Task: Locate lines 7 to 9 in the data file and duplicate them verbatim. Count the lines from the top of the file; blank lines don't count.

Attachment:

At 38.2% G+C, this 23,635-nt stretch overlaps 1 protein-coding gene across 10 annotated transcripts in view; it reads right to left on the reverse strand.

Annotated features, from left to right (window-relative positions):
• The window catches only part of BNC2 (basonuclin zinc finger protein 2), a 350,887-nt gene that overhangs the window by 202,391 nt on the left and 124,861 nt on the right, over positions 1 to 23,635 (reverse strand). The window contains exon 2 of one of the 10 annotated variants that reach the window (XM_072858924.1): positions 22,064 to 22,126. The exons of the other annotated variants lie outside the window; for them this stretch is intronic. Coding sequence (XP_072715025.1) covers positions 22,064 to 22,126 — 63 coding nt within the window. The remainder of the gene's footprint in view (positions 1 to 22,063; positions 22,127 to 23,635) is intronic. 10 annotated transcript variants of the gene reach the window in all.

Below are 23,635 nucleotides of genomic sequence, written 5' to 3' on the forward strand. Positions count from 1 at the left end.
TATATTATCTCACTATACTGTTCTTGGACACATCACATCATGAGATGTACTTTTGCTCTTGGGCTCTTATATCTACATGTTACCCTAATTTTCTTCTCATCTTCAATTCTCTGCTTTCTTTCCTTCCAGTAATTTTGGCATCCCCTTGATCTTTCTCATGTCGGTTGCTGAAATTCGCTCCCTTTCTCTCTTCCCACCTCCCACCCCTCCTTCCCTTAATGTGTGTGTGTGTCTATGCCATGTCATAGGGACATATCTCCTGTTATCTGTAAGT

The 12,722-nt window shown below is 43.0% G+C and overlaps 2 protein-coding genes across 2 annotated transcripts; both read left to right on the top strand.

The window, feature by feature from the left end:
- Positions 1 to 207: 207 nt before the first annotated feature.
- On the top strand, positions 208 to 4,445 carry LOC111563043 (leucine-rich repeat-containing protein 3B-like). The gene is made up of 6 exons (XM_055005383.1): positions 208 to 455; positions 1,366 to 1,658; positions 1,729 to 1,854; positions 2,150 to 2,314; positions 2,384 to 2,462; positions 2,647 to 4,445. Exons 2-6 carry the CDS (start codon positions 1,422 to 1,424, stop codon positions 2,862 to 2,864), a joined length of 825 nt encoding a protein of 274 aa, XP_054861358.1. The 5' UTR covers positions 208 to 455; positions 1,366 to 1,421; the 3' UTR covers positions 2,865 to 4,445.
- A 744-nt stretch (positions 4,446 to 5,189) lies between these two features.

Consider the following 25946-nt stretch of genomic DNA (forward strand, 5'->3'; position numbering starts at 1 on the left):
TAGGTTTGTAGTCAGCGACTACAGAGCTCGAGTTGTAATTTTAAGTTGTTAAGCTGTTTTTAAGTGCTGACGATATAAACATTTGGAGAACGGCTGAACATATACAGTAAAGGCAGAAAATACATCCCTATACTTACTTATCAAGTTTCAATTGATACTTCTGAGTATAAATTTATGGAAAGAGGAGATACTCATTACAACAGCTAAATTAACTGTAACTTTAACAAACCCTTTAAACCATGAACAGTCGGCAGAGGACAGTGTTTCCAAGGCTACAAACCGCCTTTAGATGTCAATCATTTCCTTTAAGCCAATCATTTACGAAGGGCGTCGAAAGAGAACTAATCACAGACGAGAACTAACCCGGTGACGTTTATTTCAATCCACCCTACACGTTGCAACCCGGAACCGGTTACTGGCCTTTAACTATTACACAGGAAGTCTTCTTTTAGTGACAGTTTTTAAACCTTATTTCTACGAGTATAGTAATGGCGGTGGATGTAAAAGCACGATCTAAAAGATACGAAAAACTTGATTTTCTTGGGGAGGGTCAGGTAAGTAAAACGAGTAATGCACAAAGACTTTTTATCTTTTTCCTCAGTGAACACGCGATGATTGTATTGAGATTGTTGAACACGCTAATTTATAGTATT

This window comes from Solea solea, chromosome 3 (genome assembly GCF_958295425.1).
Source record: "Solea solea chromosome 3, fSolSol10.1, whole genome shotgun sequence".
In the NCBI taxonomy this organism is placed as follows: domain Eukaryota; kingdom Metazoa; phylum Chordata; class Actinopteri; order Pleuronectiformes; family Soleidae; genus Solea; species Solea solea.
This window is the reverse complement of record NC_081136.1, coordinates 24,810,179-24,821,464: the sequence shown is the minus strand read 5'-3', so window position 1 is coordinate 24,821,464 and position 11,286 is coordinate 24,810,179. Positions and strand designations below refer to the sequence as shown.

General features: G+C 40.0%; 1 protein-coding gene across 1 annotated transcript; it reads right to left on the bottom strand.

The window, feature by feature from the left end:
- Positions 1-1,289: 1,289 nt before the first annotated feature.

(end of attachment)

The window, feature by feature from the left end:
- Positions 1 to 207: 207 nt before the first annotated feature.
- On the top strand, positions 208 to 4,445 carry LOC111563043 (leucine-rich repeat-containing protein 3B-like). The gene is made up of 6 exons (XM_055005383.1): positions 208 to 455; positions 1,366 to 1,658; positions 1,729 to 1,854; positions 2,150 to 2,314; positions 2,384 to 2,462; positions 2,647 to 4,445. Exons 2-6 carry the CDS (start codon positions 1,422 to 1,424, stop codon positions 2,862 to 2,864), a joined length of 825 nt encoding a protein of 274 aa, XP_054861358.1. The 5' UTR covers positions 208 to 455; positions 1,366 to 1,421; the 3' UTR covers positions 2,865 to 4,445.